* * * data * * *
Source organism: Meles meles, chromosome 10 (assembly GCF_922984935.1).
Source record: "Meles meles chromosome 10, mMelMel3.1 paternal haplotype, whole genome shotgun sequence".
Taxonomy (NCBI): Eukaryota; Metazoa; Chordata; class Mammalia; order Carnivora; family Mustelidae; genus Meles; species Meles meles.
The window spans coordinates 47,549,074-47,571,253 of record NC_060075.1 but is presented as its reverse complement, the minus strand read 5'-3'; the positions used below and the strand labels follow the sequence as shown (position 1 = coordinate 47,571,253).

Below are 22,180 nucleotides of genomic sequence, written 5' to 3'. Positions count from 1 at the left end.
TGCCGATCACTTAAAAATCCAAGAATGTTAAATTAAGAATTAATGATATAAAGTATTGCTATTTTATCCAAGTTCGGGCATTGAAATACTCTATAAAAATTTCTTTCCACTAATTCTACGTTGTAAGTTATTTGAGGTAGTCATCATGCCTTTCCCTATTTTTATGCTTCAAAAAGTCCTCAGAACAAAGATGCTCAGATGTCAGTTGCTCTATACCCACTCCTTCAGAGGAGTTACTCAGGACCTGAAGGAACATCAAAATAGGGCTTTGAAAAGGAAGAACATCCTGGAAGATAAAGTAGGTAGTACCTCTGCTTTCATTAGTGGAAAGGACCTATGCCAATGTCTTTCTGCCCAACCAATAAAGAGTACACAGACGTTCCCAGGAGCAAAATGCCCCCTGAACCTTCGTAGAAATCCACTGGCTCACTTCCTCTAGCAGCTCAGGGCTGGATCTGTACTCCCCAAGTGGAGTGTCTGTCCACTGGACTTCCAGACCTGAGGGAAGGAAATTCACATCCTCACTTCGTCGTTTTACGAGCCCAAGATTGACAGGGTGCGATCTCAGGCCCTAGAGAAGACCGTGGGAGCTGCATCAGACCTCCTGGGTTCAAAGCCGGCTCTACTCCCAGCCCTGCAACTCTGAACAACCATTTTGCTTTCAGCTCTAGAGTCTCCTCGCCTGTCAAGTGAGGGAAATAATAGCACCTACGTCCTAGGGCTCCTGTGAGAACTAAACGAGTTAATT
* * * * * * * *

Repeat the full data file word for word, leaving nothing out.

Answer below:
Source organism: Meles meles, chromosome 10 (assembly GCF_922984935.1).
Source record: "Meles meles chromosome 10, mMelMel3.1 paternal haplotype, whole genome shotgun sequence".
Taxonomy (NCBI): Eukaryota; Metazoa; Chordata; class Mammalia; order Carnivora; family Mustelidae; genus Meles; species Meles meles.
The window spans coordinates 47,549,074-47,571,253 of record NC_060075.1 but is presented as its reverse complement, the minus strand read 5'-3'; the positions used below and the strand labels follow the sequence as shown (position 1 = coordinate 47,571,253).

Below are 22,180 nucleotides of genomic sequence, written 5' to 3'. Positions count from 1 at the left end.
TGCCGATCACTTAAAAATCCAAGAATGTTAAATTAAGAATTAATGATATAAAGTATTGCTATTTTATCCAAGTTCGGGCATTGAAATACTCTATAAAAATTTCTTTCCACTAATTCTACGTTGTAAGTTATTTGAGGTAGTCATCATGCCTTTCCCTATTTTTATGCTTCAAAAAGTCCTCAGAACAAAGATGCTCAGATGTCAGTTGCTCTATACCCACTCCTTCAGAGGAGTTACTCAGGACCTGAAGGAACATCAAAATAGGGCTTTGAAAAGGAAGAACATCCTGGAAGATAAAGTAGGTAGTACCTCTGCTTTCATTAGTGGAAAGGACCTATGCCAATGTCTTTCTGCCCAACCAATAAAGAGTACACAGACGTTCCCAGGAGCAAAATGCCCCCTGAACCTTCGTAGAAATCCACTGGCTCACTTCCTCTAGCAGCTCAGGGCTGGATCTGTACTCCCCAAGTGGAGTGTCTGTCCACTGGACTTCCAGACCTGAGGGAAGGAAATTCACATCCTCACTTCGTCGTTTTACGAGCCCAAGATTGACAGGGTGCGATCTCAGGCCCTAGAGAAGACCGTGGGAGCTGCATCAGACCTCCTGGGTTCAAAGCCGGCTCTACTCCCAGCCCTGCAACTCTGAACAACCATTTTGCTTTCAGCTCTAGAGTCTCCTCGCCTGTCAAGTGAGGGAAATAATAGCACCTACGTCCTAGGGCTCCTGTGAGAACTAAACGAGTTAATT